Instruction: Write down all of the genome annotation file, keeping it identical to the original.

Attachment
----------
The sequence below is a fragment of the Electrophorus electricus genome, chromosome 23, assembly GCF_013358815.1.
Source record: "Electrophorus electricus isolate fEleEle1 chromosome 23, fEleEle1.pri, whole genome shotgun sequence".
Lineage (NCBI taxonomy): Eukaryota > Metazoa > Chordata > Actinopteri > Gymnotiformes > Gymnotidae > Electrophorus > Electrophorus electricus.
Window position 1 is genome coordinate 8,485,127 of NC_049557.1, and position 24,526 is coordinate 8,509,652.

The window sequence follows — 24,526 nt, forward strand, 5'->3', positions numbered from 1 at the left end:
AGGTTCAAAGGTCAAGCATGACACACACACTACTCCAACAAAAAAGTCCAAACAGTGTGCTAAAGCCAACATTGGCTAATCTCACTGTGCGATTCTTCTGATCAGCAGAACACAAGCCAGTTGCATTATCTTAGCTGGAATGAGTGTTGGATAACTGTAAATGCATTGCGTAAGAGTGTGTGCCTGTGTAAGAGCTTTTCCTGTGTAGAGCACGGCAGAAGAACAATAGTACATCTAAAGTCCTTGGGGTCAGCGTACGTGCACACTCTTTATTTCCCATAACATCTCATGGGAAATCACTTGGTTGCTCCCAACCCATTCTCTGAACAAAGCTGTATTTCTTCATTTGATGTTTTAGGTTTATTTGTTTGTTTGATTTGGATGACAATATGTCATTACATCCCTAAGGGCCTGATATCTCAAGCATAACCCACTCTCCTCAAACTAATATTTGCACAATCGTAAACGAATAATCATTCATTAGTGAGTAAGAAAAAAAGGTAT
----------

The sequence below is a fragment of the Electrophorus electricus genome, chromosome 23, assembly GCF_013358815.1.
Source record: "Electrophorus electricus isolate fEleEle1 chromosome 23, fEleEle1.pri, whole genome shotgun sequence".
Lineage (NCBI taxonomy): Eukaryota > Metazoa > Chordata > Actinopteri > Gymnotiformes > Gymnotidae > Electrophorus > Electrophorus electricus.
Window position 1 is genome coordinate 8,485,127 of NC_049557.1, and position 24,526 is coordinate 8,509,652.

The window sequence follows — 24,526 nt, forward strand, 5'->3', positions numbered from 1 at the left end:
AGGTTCAAAGGTCAAGCATGACACACACACTACTCCAACAAAAAAGTCCAAACAGTGTGCTAAAGCCAACATTGGCTAATCTCACTGTGCGATTCTTCTGATCAGCAGAACACAAGCCAGTTGCATTATCTTAGCTGGAATGAGTGTTGGATAACTGTAAATGCATTGCGTAAGAGTGTGTGCCTGTGTAAGAGCTTTTCCTGTGTAGAGCACGGCAGAAGAACAATAGTACATCTAAAGTCCTTGGGGTCAGCGTACGTGCACACTCTTTATTTCCCATAACATCTCATGGGAAATCACTTGGTTGCTCCCAACCCATTCTCTGAACAAAGCTGTATTTCTTCATTTGATGTTTTAGGTTTATTTGTTTGTTTGATTTGGATGACAATATGTCATTACATCCCTAAGGGCCTGATATCTCAAGCATAACCCACTCTCCTCAAACTAATATTTGCACAATCGTAAACGAATAATCATTCATTAGTGAGTAAGAAAAAAAGGTAT